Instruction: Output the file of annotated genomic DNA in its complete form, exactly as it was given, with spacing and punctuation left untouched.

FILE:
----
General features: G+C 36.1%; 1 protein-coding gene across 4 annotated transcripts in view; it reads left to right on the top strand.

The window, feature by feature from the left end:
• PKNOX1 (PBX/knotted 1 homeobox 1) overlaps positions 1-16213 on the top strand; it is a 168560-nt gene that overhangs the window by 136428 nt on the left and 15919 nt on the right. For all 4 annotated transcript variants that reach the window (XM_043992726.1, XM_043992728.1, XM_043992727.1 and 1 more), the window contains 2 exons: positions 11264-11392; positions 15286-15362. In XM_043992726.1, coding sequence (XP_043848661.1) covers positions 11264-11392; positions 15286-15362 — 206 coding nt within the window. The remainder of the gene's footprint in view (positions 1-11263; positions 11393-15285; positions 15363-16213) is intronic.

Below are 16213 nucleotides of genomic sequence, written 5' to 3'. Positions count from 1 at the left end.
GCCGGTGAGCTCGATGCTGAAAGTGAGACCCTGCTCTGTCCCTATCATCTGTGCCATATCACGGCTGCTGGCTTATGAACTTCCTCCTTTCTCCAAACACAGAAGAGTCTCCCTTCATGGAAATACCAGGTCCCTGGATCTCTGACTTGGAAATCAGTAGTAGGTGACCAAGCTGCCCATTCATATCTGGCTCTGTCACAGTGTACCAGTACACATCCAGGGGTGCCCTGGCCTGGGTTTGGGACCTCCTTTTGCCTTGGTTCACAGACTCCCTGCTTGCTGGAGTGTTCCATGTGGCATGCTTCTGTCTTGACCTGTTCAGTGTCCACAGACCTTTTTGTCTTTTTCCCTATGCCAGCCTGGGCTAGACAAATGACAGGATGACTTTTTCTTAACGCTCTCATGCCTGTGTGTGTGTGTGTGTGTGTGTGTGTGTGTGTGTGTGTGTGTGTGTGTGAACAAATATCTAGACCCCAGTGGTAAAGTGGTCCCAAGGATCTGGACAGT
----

General features: G+C 36.1%; 1 protein-coding gene across 4 annotated transcripts in view; it reads left to right on the top strand.

The window, feature by feature from the left end:
• PKNOX1 (PBX/knotted 1 homeobox 1) overlaps positions 1-16213 on the top strand; it is a 168560-nt gene that overhangs the window by 136428 nt on the left and 15919 nt on the right. For all 4 annotated transcript variants that reach the window (XM_043992726.1, XM_043992728.1, XM_043992727.1 and 1 more), the window contains 2 exons: positions 11264-11392; positions 15286-15362. In XM_043992726.1, coding sequence (XP_043848661.1) covers positions 11264-11392; positions 15286-15362 — 206 coding nt within the window. The remainder of the gene's footprint in view (positions 1-11263; positions 11393-15285; positions 15363-16213) is intronic.

Below are 16213 nucleotides of genomic sequence, written 5' to 3'. Positions count from 1 at the left end.
GCCGGTGAGCTCGATGCTGAAAGTGAGACCCTGCTCTGTCCCTATCATCTGTGCCATATCACGGCTGCTGGCTTATGAACTTCCTCCTTTCTCCAAACACAGAAGAGTCTCCCTTCATGGAAATACCAGGTCCCTGGATCTCTGACTTGGAAATCAGTAGTAGGTGACCAAGCTGCCCATTCATATCTGGCTCTGTCACAGTGTACCAGTACACATCCAGGGGTGCCCTGGCCTGGGTTTGGGACCTCCTTTTGCCTTGGTTCACAGACTCCCTGCTTGCTGGAGTGTTCCATGTGGCATGCTTCTGTCTTGACCTGTTCAGTGTCCACAGACCTTTTTGTCTTTTTCCCTATGCCAGCCTGGGCTAGACAAATGACAGGATGACTTTTTCTTAACGCTCTCATGCCTGTGTGTGTGTGTGTGTGTGTGTGTGTGTGTGTGTGTGTGTGTGTGTGTGAACAAATATCTAGACCCCAGTGGTAAAGTGGTCCCAAGGATCTGGACAGT